mark-hawkins avatar image
mark-hawkins asked

3600 transformer connector question - J34 to J34A

Hello. Please could anyone help with my 3600 transformer connector question - wire from J34 to J34A.

5 years ago I purchased a steel narrowboat and asked a electrician to fit a Victron Transformer 3600 when floating in water. After 5 years with the steel boat in water, the Victron 3600 case was removed and saw that the wire (green yellow) was connected from J34 to J34A.

When the boat is in water should this be?

Connect PE to J34A
Remove J34 to J34A

I have attached a link to the manual - Page 7

I am hoping the electrician has not made a mistake.
Could be my boat has not been protected for many years. Does it still protect the boat with the J34 to J34A connected when in water and is it just a safety feature when on land?

I appreciate any help on this.

Isolation Tranformer
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2 Answers
pwfarnell avatar image
pwfarnell answered ·

With a steel narrowboat the isolation transformer is being installed to separate the boats hull from the shore power earth to avoid galvanic corrosion from stray earth currents. To keep them separate when in the water J34 should not be connected to J34A nor should the PE wire be connected to J34.I

If you have had a connection to J34 then you would not have protection from galvanic corrosion but the system would still be safe, i.e. your RCD breakers on the boat would still work and protect you if there was an electrical fault to ground. It would be as if you had a direct shore power connection without a galvanic isolator. This only matters when you are on shore power, have you been hooked up for the 5 years.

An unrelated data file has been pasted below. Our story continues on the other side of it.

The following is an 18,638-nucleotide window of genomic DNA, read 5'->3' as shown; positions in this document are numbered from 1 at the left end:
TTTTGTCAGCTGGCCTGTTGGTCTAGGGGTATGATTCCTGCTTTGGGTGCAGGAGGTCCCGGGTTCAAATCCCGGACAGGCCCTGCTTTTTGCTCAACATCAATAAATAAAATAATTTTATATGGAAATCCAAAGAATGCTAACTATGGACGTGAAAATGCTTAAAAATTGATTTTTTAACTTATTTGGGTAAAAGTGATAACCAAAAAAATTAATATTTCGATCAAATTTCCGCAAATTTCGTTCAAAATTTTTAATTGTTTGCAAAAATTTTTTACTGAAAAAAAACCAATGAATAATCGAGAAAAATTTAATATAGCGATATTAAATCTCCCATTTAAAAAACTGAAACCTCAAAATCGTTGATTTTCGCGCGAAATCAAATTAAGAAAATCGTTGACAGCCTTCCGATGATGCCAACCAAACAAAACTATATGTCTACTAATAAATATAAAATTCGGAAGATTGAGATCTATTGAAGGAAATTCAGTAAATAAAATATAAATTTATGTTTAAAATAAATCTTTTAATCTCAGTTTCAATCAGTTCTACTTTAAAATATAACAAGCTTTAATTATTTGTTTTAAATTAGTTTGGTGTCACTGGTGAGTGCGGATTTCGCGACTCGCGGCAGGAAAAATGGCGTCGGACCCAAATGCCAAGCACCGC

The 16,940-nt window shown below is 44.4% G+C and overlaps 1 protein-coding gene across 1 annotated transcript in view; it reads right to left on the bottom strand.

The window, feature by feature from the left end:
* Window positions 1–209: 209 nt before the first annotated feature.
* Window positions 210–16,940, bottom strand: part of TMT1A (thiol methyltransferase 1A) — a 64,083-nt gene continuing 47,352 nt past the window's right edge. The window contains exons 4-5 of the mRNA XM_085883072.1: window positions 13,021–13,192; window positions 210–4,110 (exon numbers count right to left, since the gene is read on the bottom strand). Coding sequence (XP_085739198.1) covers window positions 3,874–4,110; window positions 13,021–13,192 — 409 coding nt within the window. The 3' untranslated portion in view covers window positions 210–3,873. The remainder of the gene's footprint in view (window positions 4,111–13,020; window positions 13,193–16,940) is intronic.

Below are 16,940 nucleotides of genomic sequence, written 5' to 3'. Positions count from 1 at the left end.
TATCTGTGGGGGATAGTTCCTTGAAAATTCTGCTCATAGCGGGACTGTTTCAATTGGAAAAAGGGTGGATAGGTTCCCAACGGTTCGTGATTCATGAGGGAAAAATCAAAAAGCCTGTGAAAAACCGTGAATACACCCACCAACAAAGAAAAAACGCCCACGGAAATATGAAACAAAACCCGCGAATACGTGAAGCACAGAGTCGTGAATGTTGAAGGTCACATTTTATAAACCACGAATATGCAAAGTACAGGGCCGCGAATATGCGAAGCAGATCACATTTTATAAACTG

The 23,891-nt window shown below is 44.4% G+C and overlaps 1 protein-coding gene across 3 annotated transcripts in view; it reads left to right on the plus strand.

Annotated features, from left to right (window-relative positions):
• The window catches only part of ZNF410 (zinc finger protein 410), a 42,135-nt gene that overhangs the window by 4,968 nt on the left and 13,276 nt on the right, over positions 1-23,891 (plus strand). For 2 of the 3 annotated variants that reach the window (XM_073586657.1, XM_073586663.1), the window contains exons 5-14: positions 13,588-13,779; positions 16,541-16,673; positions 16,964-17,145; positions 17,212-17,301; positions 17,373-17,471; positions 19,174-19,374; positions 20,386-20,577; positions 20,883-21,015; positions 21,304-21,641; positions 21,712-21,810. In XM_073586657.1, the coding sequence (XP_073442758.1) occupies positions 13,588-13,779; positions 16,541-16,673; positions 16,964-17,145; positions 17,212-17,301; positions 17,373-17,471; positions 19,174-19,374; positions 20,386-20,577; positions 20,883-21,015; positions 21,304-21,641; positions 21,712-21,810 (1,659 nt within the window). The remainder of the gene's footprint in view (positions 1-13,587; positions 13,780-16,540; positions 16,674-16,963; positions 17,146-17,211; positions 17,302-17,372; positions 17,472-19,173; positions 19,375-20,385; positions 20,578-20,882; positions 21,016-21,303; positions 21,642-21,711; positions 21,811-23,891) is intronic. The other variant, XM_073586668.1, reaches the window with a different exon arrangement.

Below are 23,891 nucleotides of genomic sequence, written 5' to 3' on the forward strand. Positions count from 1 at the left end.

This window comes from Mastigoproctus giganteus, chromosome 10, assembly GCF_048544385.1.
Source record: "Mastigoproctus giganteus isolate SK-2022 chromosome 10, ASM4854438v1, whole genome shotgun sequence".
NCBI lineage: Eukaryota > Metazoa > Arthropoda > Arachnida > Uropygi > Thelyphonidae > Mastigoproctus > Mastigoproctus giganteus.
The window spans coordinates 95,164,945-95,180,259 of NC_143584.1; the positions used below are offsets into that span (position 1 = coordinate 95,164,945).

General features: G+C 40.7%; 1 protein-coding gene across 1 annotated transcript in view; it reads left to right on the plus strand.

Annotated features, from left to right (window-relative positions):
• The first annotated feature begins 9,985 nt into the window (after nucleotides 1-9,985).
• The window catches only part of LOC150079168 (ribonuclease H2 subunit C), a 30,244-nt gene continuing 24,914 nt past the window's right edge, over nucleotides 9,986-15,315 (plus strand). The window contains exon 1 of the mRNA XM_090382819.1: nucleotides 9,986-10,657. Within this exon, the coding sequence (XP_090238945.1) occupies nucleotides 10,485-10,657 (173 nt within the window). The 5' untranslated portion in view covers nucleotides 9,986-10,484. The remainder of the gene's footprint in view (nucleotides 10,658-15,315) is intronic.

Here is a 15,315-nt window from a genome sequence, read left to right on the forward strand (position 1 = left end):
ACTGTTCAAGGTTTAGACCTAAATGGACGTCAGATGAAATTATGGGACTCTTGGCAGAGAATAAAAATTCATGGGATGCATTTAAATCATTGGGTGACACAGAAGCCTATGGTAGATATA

The connection to J34 is made when on land is I believe for electrical safety. my understanding is that when you are in water if there is an earth fault, the boat hull can discharge the voltage into the water so you could not get a shock if you touch the boat with one hand and the dock with the other. However, if you are on land and there is an earth fault the hull could be at a high voltage because it can not dissipate that voltage to ground, therefore someone could get a shock from your hull.

On my narrowboat I had built last year I specified an IT and one of the first checks I made was to use my multimeter to see if there was a connection between the shorepower socket earth connection and the boat hull to confirm that they were not connected.

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mark-hawkins avatar image
mark-hawkins answered ·

Thank you pwfarnell. I really appreciate your help. I have been connected to shore power only for 5 years. Never unplugged. I'm taking my boat our for blacking this month so I will see if I have any galvanic issues. I feel very gutted the transformer instillation was not done correctly in the first place and left without protection. Hopefully my anodes have done their job.

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